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Michigan Senate Republicans stall action to recognize "Pride Month"

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Michigan's Republican-led state Senate stalled action Tuesday on a resolution to recognize June of this year as "LGBTQ Pride Month" in the state.

The Senate's only openly gay member — Democrat Jeremy Moss — blasted the foot-dragging as an insult to LGBTQ Michiganders, including legislative staffers working for both parties.

"No matter the progress, no matter the growing support, the Republican leadership will never stand for LGBTQ equality," he said.

The resolution is non-binding and would not change any government policy or the state's civil rights law, which does not explicitly mention LGBTQ rights.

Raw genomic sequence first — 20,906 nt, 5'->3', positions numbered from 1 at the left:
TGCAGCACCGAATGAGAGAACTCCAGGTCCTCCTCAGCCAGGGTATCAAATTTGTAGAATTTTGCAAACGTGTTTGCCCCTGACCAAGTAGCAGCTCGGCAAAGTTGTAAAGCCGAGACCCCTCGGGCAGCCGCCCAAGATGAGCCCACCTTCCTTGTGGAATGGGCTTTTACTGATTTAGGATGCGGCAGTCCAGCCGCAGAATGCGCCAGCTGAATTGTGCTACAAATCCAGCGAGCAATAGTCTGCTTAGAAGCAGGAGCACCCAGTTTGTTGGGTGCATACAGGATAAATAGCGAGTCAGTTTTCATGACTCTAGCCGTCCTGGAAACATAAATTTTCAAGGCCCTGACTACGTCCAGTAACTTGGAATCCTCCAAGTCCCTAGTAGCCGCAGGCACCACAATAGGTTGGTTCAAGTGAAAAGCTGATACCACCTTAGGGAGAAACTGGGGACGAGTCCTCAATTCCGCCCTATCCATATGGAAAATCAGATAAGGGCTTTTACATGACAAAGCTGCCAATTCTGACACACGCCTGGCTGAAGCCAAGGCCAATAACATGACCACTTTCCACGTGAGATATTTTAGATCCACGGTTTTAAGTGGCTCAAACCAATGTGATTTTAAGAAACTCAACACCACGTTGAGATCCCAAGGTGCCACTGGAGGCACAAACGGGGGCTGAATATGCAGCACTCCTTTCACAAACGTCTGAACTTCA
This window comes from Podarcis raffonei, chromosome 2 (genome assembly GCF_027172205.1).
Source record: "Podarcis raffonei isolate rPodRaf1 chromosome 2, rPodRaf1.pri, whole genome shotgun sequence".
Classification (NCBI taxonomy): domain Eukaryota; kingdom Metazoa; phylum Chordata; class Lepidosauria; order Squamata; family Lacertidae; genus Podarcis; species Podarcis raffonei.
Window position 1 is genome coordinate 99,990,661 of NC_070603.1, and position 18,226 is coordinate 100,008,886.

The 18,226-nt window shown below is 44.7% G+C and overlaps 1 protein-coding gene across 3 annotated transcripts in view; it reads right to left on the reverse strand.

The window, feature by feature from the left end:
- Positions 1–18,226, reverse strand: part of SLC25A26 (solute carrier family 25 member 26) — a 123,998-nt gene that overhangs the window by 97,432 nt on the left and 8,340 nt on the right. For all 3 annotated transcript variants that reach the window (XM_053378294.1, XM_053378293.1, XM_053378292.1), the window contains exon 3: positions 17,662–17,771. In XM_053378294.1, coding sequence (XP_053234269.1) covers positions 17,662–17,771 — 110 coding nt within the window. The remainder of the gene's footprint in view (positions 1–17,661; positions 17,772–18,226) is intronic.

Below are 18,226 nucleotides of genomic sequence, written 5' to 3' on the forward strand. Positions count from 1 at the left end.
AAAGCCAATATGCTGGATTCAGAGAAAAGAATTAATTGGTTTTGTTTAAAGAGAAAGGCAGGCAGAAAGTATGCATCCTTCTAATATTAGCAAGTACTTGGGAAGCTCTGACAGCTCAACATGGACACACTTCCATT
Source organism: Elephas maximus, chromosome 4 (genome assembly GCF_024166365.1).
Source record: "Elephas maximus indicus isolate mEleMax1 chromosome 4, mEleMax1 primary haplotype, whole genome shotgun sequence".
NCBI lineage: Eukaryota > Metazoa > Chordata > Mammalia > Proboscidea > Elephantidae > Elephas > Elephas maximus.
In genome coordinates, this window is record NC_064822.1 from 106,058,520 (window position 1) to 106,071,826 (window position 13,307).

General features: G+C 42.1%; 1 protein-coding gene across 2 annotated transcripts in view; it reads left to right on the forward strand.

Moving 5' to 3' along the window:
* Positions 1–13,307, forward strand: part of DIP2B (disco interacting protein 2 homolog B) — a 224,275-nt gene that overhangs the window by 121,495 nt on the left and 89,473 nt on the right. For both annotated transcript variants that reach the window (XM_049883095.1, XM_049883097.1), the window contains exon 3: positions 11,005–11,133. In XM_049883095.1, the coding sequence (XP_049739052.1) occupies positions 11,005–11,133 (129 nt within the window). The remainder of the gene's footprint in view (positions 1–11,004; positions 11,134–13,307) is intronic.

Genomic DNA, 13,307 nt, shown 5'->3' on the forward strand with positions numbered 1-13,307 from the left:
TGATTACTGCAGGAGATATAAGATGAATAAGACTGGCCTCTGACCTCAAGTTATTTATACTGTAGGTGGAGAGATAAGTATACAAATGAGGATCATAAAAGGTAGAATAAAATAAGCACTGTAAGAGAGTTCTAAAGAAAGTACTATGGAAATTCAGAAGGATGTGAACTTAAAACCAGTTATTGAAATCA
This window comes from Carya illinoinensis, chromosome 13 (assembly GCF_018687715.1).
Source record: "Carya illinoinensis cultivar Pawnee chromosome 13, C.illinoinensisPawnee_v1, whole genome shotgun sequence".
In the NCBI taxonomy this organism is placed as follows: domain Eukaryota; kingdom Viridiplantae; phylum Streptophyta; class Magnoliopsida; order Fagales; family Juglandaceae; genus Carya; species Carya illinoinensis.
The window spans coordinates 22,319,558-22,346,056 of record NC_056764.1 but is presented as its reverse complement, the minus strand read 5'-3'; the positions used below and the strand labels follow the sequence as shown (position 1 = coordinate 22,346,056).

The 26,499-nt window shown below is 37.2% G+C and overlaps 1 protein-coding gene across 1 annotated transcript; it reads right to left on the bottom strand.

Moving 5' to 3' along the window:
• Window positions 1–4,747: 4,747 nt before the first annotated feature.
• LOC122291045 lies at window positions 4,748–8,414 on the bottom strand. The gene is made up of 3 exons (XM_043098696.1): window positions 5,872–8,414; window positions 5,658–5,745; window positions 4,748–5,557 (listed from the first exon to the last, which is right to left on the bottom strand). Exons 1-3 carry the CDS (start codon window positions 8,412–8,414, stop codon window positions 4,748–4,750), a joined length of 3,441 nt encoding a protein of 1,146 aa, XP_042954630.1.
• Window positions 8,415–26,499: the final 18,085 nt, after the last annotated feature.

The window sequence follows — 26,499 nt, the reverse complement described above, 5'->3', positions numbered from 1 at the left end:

"It doesn't change any law — although we should, and it doesn't cost you anything," he said. "And when it was finally adopted last year, no one's marriage dissolved because of it, no business shuttered, and no church lost its religious freedom."

Moss is referring to a similar non-binding resolution to recognize "Pride Month" adopted by the Senate in 2021.

This year's resolution was also co-sponsored by three Republicans, one of whom said it's only a matter of time before a GOP majority is on board.

"It shouldn't be about discrimination on who you love and who you want to be," said Republican Senator Wayne Schmidt. "We need to come together as Michiganders. It's the right thing to do. It's what we do here in the Midwest. We want to be inclusive." Schmidt said his position also respects that there are legislative Republican staff who identify as LGBTQ who work every day with lawmakers.

June is traditionally acknowledged as Pride Month to commemorate the 1969 Stonewall uprising following a police raid on a gay bar in New York City's Greenwich Village.